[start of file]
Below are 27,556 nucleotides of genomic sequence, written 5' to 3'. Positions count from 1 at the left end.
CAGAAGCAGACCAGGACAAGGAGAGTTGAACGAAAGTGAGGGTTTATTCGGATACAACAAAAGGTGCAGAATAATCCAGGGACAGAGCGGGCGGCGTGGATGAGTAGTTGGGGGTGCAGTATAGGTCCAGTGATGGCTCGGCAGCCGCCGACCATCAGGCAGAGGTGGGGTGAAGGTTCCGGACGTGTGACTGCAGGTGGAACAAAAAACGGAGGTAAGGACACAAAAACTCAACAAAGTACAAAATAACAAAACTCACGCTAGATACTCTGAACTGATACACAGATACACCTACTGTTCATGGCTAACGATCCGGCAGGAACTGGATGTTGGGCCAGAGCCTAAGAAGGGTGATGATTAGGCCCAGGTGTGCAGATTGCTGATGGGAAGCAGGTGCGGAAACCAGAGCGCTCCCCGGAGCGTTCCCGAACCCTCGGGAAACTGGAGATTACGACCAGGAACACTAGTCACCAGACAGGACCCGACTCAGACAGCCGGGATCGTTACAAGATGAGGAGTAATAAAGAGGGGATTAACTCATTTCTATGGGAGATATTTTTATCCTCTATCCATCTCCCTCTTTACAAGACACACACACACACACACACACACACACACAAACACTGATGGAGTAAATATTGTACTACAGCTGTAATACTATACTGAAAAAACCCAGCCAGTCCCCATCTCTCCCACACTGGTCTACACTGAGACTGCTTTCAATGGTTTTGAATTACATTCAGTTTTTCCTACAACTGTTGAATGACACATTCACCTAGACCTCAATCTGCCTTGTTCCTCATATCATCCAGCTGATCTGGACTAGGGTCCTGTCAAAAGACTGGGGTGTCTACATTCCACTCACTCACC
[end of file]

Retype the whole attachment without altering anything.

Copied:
Below are 27,556 nucleotides of genomic sequence, written 5' to 3'. Positions count from 1 at the left end.
CAGAAGCAGACCAGGACAAGGAGAGTTGAACGAAAGTGAGGGTTTATTCGGATACAACAAAAGGTGCAGAATAATCCAGGGACAGAGCGGGCGGCGTGGATGAGTAGTTGGGGGTGCAGTATAGGTCCAGTGATGGCTCGGCAGCCGCCGACCATCAGGCAGAGGTGGGGTGAAGGTTCCGGACGTGTGACTGCAGGTGGAACAAAAAACGGAGGTAAGGACACAAAAACTCAACAAAGTACAAAATAACAAAACTCACGCTAGATACTCTGAACTGATACACAGATACACCTACTGTTCATGGCTAACGATCCGGCAGGAACTGGATGTTGGGCCAGAGCCTAAGAAGGGTGATGATTAGGCCCAGGTGTGCAGATTGCTGATGGGAAGCAGGTGCGGAAACCAGAGCGCTCCCCGGAGCGTTCCCGAACCCTCGGGAAACTGGAGATTACGACCAGGAACACTAGTCACCAGACAGGACCCGACTCAGACAGCCGGGATCGTTACAAGATGAGGAGTAATAAAGAGGGGATTAACTCATTTCTATGGGAGATATTTTTATCCTCTATCCATCTCCCTCTTTACAAGACACACACACACACACACACACACACACACAAACACTGATGGAGTAAATATTGTACTACAGCTGTAATACTATACTGAAAAAACCCAGCCAGTCCCCATCTCTCCCACACTGGTCTACACTGAGACTGCTTTCAATGGTTTTGAATTACATTCAGTTTTTCCTACAACTGTTGAATGACACATTCACCTAGACCTCAATCTGCCTTGTTCCTCATATCATCCAGCTGATCTGGACTAGGGTCCTGTCAAAAGACTGGGGTGTCTACATTCCACTCACTCACC